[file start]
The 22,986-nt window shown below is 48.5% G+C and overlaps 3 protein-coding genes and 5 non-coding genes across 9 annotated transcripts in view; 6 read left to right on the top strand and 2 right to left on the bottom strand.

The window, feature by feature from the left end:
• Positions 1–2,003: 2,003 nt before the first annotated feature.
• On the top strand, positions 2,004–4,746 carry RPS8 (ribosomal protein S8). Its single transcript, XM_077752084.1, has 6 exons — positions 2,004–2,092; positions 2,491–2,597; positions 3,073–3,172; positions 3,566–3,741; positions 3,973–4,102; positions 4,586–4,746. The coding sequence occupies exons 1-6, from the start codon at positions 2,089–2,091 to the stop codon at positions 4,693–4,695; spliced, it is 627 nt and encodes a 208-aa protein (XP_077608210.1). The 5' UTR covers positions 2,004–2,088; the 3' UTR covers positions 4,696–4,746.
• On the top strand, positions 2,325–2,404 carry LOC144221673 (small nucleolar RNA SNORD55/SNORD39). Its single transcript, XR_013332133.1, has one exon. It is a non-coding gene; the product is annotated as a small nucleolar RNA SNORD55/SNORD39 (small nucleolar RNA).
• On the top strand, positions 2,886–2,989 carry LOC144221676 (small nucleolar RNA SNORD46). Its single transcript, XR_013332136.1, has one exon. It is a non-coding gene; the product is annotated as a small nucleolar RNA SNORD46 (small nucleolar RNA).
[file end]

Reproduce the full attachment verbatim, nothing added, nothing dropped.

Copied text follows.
The 22,986-nt window shown below is 48.5% G+C and overlaps 3 protein-coding genes and 5 non-coding genes across 9 annotated transcripts in view; 6 read left to right on the top strand and 2 right to left on the bottom strand.

The window, feature by feature from the left end:
• Positions 1–2,003: 2,003 nt before the first annotated feature.
• On the top strand, positions 2,004–4,746 carry RPS8 (ribosomal protein S8). Its single transcript, XM_077752084.1, has 6 exons — positions 2,004–2,092; positions 2,491–2,597; positions 3,073–3,172; positions 3,566–3,741; positions 3,973–4,102; positions 4,586–4,746. The coding sequence occupies exons 1-6, from the start codon at positions 2,089–2,091 to the stop codon at positions 4,693–4,695; spliced, it is 627 nt and encodes a 208-aa protein (XP_077608210.1). The 5' UTR covers positions 2,004–2,088; the 3' UTR covers positions 4,696–4,746.
• On the top strand, positions 2,325–2,404 carry LOC144221673 (small nucleolar RNA SNORD55/SNORD39). Its single transcript, XR_013332133.1, has one exon. It is a non-coding gene; the product is annotated as a small nucleolar RNA SNORD55/SNORD39 (small nucleolar RNA).
• On the top strand, positions 2,886–2,989 carry LOC144221676 (small nucleolar RNA SNORD46). Its single transcript, XR_013332136.1, has one exon. It is a non-coding gene; the product is annotated as a small nucleolar RNA SNORD46 (small nucleolar RNA).